Lee C, Lee J, Choi YA, Kang SS, Baek SH: cAMP elevating agents suppress secretory phospholipase A(2)-induced matrix metalloproteinase-2 activation. Biochem Biophys Res Commun. 2006, 340: 1278-1283. 10.1016/j.bbrc.2005.12.136.
Thalhamer T, McGrath MA, Harnett MM: MAPKs and their relevance to arthritis and inflammation. Rheumatology (Oxford). 2008, 47: 409-414. 10.1093/rheumatology/kem297.
Ravanti L, Heino J, López-Otín C, Kähäri VM: Induction of collagenase-3 (MMP-13) expression in human skin fibroblasts by three-dimensional collagen is mediated by p38 mitogen-activated protein kinase. J Biol Chem. 1999, 274: 2446-2455. 10.1074/jbc.274.4.2446.
Reunanen N, Li SP, Ahonen M, Foschi M, Han J, Kähäri VM: Activation of p38 alpha MAPK enhances collagenase-1 (matrix metalloproteinase (MMP)-1) and stromelysin-1 (MMP-3) expression by mRNA stabilization. J Biol Chem. 2002, 277: 32360-32368. 10.1074/jbc.M204296200.
Xie Z, Singh M, Singh K: Differential regulation of matrix metalloproteinase-2 and -9 expression and activity in adult rat cardiac fibroblasts in response to interleukin-1beta. J Biol Chem. 2004, 279: 39513-39519. 10.1074/jbc.M405844200.
Brown RD, Jones GM, Laird RE, Hudson P, Long CS: Cytokines regulate matrix metalloproteinases and migration in cardiac fibroblasts. Biochem Biophys Res Commun. 2007, 362: 200-205. 10.1016/j.bbrc.2007.08.003.
Westra J, Limburg PC, de Boer P, van Rijswijk MH: Effects of RWJ 6 a p38 mitogen activated protein kinase (MAPK) inhibitor, on the production of inflammatory mediators by rheumatoid synovial fibroblasts. Ann Rheum Dis. 2004, 63: 1453-1459. 10.1136/ard.2003.013011.
Müller-Ladner U, Ospelt C, Gay S, Distler O, Pap T: Cells of the synovium in rheumatoid arthritis. Synovial fibroblasts. Arthritis Res Ther. 2007, 9: 223-212. 10.1186/ar2337.
Corcoran ML, Hewitt RE, Kleiner DE, Stetler-Stevenson WG: MMP-2: expression, activation and inhibition. Enzyme Protein. 1996, 49: 7-19.
Church WB, Inglis AS, Tseng A, Duell R, Lei PW, Bryant KJ, Scott KF: A novel approach to the design of inhibitors of human secreted phospholipase A2 based on native peptide inhibition. J Biol Chem. 2001, 276: 33156-33164. 10.1074/jbc.M101272200.
Vincenti MP, Brinckerhoff CE: Transcriptional regulation of collagenase (MMP-1, MMP-13) genes in arthritis: integration of complex signaling pathways for the recruitment of gene-specific transcription factors. Arthritis Res. 2002, 4: 157-164. 10.1186/ar401.
Kuwata H, Nonaka T, Murakami M, Kudo I: Search of factors that intermediate cytokine-induced group IIA phospholipase A2 expression through the cytosolic phospholipase A2- and 12/15-lipoxygenase-dependent pathway. J Biol Chem. 2005, 280: 25830-25839. 10.1074/jbc.M500168200.
Zenz R, Eferl R, Scheinecker C, Redlich K, Smolen J, Schonthaler HB, Kenner L, Tschachler E, Wagner EF: Activator protein 1 (Fos/Jun) functions in inflammatory bone and skin disease. Arthritis Res Ther. 2008, 10: 201-210. 10.1186/ar2338.
Korb A, Tohidast-Akrad M, Cetin E, Axmann R, Smolen J, Schett G: Differential tissue expression and activation of p38 MAPK alpha, beta, gamma, and delta isoforms in rheumatoid arthritis. Arthritis Rheum. 2006, 54: 2745-2756. 10.1002/art.22080.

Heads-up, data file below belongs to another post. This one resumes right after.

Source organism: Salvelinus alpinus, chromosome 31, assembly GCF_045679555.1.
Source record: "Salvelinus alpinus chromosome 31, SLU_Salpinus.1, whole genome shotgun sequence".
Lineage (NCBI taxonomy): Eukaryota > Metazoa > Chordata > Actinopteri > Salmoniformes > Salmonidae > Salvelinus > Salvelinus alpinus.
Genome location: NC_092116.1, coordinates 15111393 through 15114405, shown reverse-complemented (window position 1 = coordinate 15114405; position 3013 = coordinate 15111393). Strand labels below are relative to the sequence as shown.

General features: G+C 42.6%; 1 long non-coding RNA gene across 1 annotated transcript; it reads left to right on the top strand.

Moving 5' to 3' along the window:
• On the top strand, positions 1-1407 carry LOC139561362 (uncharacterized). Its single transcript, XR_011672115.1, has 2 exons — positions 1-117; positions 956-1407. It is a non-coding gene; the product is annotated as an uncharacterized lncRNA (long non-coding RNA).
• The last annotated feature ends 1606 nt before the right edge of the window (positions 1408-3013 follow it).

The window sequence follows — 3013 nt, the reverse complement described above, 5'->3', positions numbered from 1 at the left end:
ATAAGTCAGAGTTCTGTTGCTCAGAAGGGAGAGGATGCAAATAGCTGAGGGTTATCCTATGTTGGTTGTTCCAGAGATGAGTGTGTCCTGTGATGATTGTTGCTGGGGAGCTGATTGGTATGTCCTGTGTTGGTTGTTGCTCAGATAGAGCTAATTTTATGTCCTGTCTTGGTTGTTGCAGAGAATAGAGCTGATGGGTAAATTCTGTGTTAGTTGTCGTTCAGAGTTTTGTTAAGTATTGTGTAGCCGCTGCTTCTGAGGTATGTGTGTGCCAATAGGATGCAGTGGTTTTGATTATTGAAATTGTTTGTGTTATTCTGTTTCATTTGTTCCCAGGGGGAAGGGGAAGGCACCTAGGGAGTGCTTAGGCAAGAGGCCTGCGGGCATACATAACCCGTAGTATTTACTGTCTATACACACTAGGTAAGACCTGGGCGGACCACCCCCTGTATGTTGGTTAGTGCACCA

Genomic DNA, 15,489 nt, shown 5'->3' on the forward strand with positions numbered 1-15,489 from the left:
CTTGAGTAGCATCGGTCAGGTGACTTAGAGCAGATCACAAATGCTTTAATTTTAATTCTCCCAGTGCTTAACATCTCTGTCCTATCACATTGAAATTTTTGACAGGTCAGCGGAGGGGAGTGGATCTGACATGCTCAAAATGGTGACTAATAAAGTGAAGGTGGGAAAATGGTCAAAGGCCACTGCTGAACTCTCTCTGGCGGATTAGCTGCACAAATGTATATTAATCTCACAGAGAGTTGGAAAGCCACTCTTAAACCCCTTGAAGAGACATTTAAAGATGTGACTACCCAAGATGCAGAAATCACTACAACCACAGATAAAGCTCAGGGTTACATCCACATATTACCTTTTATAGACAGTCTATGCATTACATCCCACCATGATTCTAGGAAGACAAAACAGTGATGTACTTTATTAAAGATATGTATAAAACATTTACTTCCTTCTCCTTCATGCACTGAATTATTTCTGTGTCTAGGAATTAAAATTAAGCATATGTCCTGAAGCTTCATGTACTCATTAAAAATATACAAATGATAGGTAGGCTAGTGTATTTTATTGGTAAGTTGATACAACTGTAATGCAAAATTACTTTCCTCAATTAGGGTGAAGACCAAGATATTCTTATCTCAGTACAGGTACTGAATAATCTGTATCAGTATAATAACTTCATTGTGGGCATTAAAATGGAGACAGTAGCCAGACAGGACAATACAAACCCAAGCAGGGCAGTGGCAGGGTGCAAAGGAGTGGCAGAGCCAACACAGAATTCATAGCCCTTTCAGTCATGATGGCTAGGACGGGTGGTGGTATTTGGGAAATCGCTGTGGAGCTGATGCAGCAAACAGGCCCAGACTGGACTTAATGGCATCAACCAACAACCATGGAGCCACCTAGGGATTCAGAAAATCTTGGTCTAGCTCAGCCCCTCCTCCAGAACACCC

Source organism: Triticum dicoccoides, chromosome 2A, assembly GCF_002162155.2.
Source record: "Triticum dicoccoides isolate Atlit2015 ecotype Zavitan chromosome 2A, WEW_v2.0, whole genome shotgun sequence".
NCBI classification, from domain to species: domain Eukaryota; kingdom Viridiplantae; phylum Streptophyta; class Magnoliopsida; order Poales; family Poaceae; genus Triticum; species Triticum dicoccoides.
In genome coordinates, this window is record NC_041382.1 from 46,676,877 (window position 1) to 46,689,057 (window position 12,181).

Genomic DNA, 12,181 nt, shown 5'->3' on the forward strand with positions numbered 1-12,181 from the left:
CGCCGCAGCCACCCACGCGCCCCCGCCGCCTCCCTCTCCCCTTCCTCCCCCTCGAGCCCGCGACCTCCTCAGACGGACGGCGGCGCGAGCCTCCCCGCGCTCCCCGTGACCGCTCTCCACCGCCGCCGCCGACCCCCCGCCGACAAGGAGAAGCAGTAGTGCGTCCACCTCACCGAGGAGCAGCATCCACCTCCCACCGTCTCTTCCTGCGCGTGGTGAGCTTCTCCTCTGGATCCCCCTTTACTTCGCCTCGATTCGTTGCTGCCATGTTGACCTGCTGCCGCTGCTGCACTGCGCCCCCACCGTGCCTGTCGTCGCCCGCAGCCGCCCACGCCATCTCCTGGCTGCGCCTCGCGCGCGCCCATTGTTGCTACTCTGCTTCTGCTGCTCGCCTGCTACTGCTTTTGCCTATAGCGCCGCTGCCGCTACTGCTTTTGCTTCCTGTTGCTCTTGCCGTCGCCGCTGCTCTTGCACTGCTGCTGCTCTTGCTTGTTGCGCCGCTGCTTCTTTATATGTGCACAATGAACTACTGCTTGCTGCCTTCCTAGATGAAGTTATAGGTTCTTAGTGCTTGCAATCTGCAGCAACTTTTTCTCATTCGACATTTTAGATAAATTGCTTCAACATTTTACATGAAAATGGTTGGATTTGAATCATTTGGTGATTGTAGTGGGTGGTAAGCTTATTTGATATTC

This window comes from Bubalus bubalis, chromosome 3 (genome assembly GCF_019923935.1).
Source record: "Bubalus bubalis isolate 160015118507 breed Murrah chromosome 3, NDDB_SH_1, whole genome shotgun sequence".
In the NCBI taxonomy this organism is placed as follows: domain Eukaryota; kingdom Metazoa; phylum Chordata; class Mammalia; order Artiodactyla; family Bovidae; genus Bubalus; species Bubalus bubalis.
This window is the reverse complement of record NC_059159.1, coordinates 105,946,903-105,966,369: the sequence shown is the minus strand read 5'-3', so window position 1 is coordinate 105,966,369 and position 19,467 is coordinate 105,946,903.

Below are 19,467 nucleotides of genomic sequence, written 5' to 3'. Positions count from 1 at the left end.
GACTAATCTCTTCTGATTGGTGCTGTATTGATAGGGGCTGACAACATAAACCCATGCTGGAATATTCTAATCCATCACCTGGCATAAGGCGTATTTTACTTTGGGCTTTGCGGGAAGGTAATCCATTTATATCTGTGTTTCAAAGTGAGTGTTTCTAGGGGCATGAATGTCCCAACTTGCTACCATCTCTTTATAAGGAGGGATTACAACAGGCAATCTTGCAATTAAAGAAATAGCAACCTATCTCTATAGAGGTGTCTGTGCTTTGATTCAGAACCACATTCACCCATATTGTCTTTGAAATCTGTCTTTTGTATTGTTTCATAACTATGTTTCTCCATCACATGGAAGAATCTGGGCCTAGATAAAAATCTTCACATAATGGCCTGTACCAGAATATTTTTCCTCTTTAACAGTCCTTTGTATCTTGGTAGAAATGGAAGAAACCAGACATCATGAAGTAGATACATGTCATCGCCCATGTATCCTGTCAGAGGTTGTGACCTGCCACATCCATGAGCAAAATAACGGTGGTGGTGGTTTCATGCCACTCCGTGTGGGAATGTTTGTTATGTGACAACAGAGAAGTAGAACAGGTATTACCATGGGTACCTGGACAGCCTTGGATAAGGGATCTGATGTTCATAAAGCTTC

Schett G, Zwerina J, Firestein G: The p38 mitogen-activated protein kinase (MAPK) pathway in rheumatoid arthritis. Ann Rheum Dis. 2008, 67: 909-916. 10.1136/ard.2007.074278.
Mounier CM, Ghomashchi F, Lindsay MR, James S, Singer AG, Parton RG, Gelb MH: Arachidonic acid release from mammalian cells transfected with human groups IIA and X secreted phospholipase A(2) occurs predominantly during the secretory process and with the involvement of cytosolic phospholipase A(2)-alpha. J Biol Chem. 2004, 279: 25024-25038. 10.1074/jbc.M313019200.
Han WK, Sapirstein A, Hung CC, Alessandrini A, Bonventre JV: Cross-talk between cytosolic phospholipase A2 alpha (cPLA2 alpha) and secretory phospholipase A2 (sPLA2) in hydrogen peroxide-induced arachidonic acid release in murine mesangial cells: sPLA2 regulates cPLA2 alpha activity that is responsible for arachidonic acid release. J Biol Chem. 2003, 278: 24153-24163. 10.1074/jbc.M300424200.
Huwiler A, Staudt G, Kramer RM, Pfeilschifter J: Cross-talk between secretory phospholipase A2 and cytosolic phospholipase A2 in rat renal mesangial cells. Biochim Biophys Acta. 1997, 1348: 257-272.
U.S. Department of Health and Human Services, Food and Drug Administration, Center for Drug Evaluation and Research (CDER): Guidance for Industry Clinical Development Programs for Drugs, Devices, and Biological Products for the Treatment of Rheumatoid Arthritis (RA). 1999, FDA, Silver Spring, MD, USA
Wada Y, Nakajima-Yamada T, Yamada K, Tsuchida J, Yasumoto T, Shimozato T, Aoki K, Kimura T, Ushiyama S: R-13 a novel inhibitor of p38 MAPK, ameliorates hyperalgesia and swelling in arthritis models. Eur J Pharmacol. 2005, 506: 285-295. 10.1016/j.ejphar.2004.11.013.
Patten C, Bush K, Rioja I, Morgan R, Wooley P, Trill J, Life P: Characterization of pristane-induced arthritis, a murine model of chronic disease: response to antirheumatic agents, expression of joint cytokines, and immunopathology. Arthritis Rheum. 2004, 50: 3334-3345. 10.1002/art.20507.
Butler DM, Malfait AM, Mason LJ, Warden PJ, Kollias G, Maini RN, Feldmann M, Brennan FM: DBA/1 mice expressing the human TNF-alpha transgene develop a severe, erosive arthritis: characterization of the cytokine cascade and cellular composition. J Immunol. 1997, 159: 2867-2876.
Penglis PS, Cleland LG, Demasi M, Caughey GE, James MJ: Differential regulation of prostaglandin E2 and thromboxane A2 production in human monocytes: implications for the use of cyclooxygenase inhibitors. J Immunol. 2000, 165: 1605-1611.
Moreno JJ: Antiflammin peptides in the regulation of inflammatory response. Ann N Y Acad Sci. 2000, 923: 147-153.